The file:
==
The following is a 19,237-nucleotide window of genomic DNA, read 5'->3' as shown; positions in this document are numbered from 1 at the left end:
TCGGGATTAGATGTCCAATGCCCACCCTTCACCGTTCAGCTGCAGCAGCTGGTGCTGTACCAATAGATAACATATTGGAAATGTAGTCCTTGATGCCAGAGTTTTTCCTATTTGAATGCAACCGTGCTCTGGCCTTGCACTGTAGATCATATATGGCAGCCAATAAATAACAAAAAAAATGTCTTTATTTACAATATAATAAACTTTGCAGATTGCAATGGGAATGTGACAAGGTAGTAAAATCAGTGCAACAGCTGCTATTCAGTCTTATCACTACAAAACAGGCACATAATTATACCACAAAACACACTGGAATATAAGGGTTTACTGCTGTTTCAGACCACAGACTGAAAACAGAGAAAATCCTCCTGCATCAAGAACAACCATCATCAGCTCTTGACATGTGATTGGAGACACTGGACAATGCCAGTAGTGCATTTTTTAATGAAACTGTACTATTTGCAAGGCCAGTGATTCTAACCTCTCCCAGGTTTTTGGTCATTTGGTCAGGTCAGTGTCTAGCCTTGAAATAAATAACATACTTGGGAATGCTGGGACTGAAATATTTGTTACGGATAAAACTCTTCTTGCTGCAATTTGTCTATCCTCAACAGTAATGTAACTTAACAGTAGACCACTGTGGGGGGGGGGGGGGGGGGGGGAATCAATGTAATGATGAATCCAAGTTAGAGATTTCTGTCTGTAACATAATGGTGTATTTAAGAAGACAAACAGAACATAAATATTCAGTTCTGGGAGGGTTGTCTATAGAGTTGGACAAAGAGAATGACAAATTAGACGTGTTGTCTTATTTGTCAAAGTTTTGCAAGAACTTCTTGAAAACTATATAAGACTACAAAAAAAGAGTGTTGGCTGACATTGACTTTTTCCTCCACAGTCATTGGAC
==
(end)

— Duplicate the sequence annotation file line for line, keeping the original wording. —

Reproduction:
The following is a 19,237-nucleotide window of genomic DNA, read 5'->3' as shown; positions in this document are numbered from 1 at the left end:
TCGGGATTAGATGTCCAATGCCCACCCTTCACCGTTCAGCTGCAGCAGCTGGTGCTGTACCAATAGATAACATATTGGAAATGTAGTCCTTGATGCCAGAGTTTTTCCTATTTGAATGCAACCGTGCTCTGGCCTTGCACTGTAGATCATATATGGCAGCCAATAAATAACAAAAAAAATGTCTTTATTTACAATATAATAAACTTTGCAGATTGCAATGGGAATGTGACAAGGTAGTAAAATCAGTGCAACAGCTGCTATTCAGTCTTATCACTACAAAACAGGCACATAATTATACCACAAAACACACTGGAATATAAGGGTTTACTGCTGTTTCAGACCACAGACTGAAAACAGAGAAAATCCTCCTGCATCAAGAACAACCATCATCAGCTCTTGACATGTGATTGGAGACACTGGACAATGCCAGTAGTGCATTTTTTAATGAAACTGTACTATTTGCAAGGCCAGTGATTCTAACCTCTCCCAGGTTTTTGGTCATTTGGTCAGGTCAGTGTCTAGCCTTGAAATAAATAACATACTTGGGAATGCTGGGACTGAAATATTTGTTACGGATAAAACTCTTCTTGCTGCAATTTGTCTATCCTCAACAGTAATGTAACTTAACAGTAGACCACTGTGGGGGGGGGGGGGGGGGGGGGAATCAATGTAATGATGAATCCAAGTTAGAGATTTCTGTCTGTAACATAATGGTGTATTTAAGAAGACAAACAGAACATAAATATTCAGTTCTGGGAGGGTTGTCTATAGAGTTGGACAAAGAGAATGACAAATTAGACGTGTTGTCTTATTTGTCAAAGTTTTGCAAGAACTTCTTGAAAACTATATAAGACTACAAAAAAAGAGTGTTGGCTGACATTGACTTTTTCCTCCACAGTCATTGGAC